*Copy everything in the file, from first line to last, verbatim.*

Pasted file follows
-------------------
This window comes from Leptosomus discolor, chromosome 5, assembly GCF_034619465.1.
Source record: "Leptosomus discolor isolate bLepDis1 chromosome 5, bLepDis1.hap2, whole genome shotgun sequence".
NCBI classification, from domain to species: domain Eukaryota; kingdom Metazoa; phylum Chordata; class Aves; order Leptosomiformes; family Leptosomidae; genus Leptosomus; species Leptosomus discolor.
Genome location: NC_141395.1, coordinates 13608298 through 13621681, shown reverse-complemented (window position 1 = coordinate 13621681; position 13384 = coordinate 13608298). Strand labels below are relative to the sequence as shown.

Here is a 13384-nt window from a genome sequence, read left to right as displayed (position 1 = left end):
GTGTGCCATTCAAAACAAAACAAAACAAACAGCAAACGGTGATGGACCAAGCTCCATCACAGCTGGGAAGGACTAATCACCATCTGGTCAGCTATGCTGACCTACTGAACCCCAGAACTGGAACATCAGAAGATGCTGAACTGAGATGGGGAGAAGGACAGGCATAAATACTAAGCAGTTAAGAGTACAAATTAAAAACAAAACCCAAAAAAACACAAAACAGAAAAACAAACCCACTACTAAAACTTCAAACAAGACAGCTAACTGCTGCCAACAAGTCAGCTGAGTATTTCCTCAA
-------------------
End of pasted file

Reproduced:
This window comes from Leptosomus discolor, chromosome 5, assembly GCF_034619465.1.
Source record: "Leptosomus discolor isolate bLepDis1 chromosome 5, bLepDis1.hap2, whole genome shotgun sequence".
NCBI classification, from domain to species: domain Eukaryota; kingdom Metazoa; phylum Chordata; class Aves; order Leptosomiformes; family Leptosomidae; genus Leptosomus; species Leptosomus discolor.
Genome location: NC_141395.1, coordinates 13608298 through 13621681, shown reverse-complemented (window position 1 = coordinate 13621681; position 13384 = coordinate 13608298). Strand labels below are relative to the sequence as shown.

Here is a 13384-nt window from a genome sequence, read left to right as displayed (position 1 = left end):
GTGTGCCATTCAAAACAAAACAAAACAAACAGCAAACGGTGATGGACCAAGCTCCATCACAGCTGGGAAGGACTAATCACCATCTGGTCAGCTATGCTGACCTACTGAACCCCAGAACTGGAACATCAGAAGATGCTGAACTGAGATGGGGAGAAGGACAGGCATAAATACTAAGCAGTTAAGAGTACAAATTAAAAACAAAACCCAAAAAAACACAAAACAGAAAAACAAACCCACTACTAAAACTTCAAACAAGACAGCTAACTGCTGCCAACAAGTCAGCTGAGTATTTCCTCAA